Luckily the person who stops me falling down black holes is Carter himself. Take last Thursday (bit of a monster). That evening I jokingly asked him to fix me a gin and before I could say cocktail cherry the cute bugger was back beside me all smiles, clutching a bottle of Bloom. Embarrassing? Well yes, particularly if social services get wind of it, but let's not overlook the main point here: how magnificently attuned has he become to one of mummy's (occasional!) special needs? 

For all my laid back ideals, I am the ultimate helicopter mum. I'm aware Carter lives in a bubble and because we love each other I end up spending a lot of time in there with him. For good or bad, I've created a cotton wool world for us and it's filled with all that we hold dear (in his case that'll be Shaun the Sheep, Mr Tumble, Minion Rush and The Arctic Monkeys in case you’re wondering). On the other hand, I rarely hang with friends - it's complicated. And Carter, well Carter has no friends at all. Others? Not really on his radar. 

Because he's an only child he doesn't have to compete for my attention (although he gives daddy a good run for his money) and nowadays his meltdowns are reserved mostly for queues and people who hover - we politely avoid both. Since the age of four his days have revolved around the special needs school he adores (local, state-funded, autistic-centric and outstanding). Easy to get him in? Of course it wasn't. Despite his complex needs we, like so many parents of autistic children, had to instruct a solicitor before the council finally conked out on the home straight. The experience was... quite the eye opener. Certainly as he approaches the life-changing transition to adult services I'm hoping we can avoid another marathon. Although if Facebook banter is to be believed our London Borough is so crippled by austerity it can barely spare an arm to answer the phone, so who knows. It's easy to slam council employees but let's face it, they're just doing their jobs, the big buck stops at Number 10. Thankfully, going forward we have the Care Act to guide me, and protect him. Ooh, now there's a thrilling bedtime read. 

How others perceive Carter is a bit of a mystery. Kindness and compassion abound from family, teachers, work colleagues, neighbours and local shopkeepers but when he lets out one of his high-pitched squeals on the high street, the frail tend to dive for cover. I try to take the heat out of the situation and stop any embarrassment in it's tracks with a casual 'Oh do be quiet sweetheart.' If nothing else, I'm making the effort to acknowledge he's inadvertently made somebody jump for dear life. If they roll their eyes, I sympathise by doing the same. If he wants to get down and examine their shoes it gets trickier.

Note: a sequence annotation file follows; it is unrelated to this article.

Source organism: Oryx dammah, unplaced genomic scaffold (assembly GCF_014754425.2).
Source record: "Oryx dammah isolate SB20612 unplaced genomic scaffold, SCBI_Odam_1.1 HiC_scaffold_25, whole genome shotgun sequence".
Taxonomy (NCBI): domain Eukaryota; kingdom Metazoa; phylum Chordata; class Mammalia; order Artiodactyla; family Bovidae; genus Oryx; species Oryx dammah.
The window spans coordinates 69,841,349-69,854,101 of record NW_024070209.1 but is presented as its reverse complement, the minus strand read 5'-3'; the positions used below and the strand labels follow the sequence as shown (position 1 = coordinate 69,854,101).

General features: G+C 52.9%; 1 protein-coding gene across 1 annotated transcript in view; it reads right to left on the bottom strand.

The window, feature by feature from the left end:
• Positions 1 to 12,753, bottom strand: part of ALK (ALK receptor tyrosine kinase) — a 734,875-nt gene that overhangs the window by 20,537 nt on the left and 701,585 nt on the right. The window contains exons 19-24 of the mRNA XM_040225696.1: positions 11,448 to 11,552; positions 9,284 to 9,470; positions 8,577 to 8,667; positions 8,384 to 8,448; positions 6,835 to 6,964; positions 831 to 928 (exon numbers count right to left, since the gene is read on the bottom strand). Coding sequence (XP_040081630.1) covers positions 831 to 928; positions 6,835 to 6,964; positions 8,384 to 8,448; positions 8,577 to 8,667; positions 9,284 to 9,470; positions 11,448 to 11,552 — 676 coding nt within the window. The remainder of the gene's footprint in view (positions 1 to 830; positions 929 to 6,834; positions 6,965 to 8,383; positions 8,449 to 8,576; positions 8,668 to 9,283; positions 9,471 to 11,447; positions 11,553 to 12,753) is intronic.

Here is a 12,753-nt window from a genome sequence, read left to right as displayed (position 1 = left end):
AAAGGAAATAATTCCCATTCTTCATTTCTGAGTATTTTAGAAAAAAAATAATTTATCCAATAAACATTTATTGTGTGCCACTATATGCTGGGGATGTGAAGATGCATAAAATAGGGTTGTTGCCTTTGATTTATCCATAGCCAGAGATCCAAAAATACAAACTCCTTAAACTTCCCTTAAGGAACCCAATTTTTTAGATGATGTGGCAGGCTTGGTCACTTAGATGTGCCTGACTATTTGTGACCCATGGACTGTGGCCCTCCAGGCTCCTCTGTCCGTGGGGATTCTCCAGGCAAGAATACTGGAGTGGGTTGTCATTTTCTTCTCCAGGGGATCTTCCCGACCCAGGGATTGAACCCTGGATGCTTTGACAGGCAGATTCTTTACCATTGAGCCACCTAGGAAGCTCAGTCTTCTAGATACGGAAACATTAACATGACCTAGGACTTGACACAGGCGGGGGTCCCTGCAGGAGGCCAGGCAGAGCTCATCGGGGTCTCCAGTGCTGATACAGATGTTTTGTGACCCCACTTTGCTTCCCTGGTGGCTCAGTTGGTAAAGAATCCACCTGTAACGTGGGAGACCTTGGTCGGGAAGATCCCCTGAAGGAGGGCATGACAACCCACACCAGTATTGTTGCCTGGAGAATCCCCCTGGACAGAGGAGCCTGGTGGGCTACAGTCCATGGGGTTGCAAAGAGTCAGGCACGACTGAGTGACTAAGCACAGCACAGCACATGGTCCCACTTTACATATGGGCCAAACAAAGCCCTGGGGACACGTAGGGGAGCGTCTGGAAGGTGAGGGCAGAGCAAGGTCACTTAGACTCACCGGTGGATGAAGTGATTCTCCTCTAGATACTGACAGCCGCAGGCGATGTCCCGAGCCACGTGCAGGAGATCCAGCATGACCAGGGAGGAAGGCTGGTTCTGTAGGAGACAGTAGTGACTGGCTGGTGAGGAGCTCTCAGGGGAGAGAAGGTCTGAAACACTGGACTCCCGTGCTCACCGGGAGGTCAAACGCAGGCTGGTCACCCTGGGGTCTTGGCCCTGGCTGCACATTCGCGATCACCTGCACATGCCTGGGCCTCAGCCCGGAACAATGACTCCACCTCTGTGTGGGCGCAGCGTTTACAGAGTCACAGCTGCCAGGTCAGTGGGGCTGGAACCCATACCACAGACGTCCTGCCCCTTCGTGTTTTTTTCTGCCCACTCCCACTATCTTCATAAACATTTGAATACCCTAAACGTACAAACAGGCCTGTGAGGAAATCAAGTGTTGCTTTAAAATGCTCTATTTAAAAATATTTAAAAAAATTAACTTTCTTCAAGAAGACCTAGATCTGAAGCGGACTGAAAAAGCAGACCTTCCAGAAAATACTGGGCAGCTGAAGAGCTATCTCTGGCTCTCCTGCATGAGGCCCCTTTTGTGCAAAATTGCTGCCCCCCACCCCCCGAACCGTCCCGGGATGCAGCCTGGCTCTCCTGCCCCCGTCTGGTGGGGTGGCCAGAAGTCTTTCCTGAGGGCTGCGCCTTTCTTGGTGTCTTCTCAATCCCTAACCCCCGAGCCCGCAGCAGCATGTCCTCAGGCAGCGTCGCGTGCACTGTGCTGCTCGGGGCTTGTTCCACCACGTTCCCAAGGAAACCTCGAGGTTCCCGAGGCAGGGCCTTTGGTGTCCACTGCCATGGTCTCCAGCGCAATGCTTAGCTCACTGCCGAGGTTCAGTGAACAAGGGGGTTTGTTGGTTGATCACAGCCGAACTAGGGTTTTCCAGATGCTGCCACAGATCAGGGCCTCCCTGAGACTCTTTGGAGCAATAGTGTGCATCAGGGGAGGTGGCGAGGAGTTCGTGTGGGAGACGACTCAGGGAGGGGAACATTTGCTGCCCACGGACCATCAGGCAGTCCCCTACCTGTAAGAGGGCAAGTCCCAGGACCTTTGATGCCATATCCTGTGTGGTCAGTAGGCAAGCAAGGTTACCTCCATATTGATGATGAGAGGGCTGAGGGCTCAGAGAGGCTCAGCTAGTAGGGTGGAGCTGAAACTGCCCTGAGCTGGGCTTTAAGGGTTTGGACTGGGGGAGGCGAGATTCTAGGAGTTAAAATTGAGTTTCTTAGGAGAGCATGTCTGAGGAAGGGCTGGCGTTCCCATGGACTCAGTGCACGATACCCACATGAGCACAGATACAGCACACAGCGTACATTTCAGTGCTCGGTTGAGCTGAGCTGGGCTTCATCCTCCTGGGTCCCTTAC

I've always got my ear out for new developments so, naturally, I was first in line when the National Autistic Society rolled into town last summer announcing plans for a new state-of-the-art autism school. I went along for a tea and biscuit workshop but as it turned out they were more interested in, wait for it... 'academic achievement'. Gosh, it's a bleak day when the country's flagship autism charity is only interested in creaming off the local high-flyers. Wow, an autism selection process actually exists, who knew? 

I'd like to think that anybody who knows us well would say I'm a wonderful mother and he's a charming young man with potential (both high-maintenance projects). But I'm acutely aware there are huge hoops ahead of us – not least a funding minefield. I could bang on about that but hey we haven't got all day. Right now, he's happy and I'm hopeful... nothing sad to see here.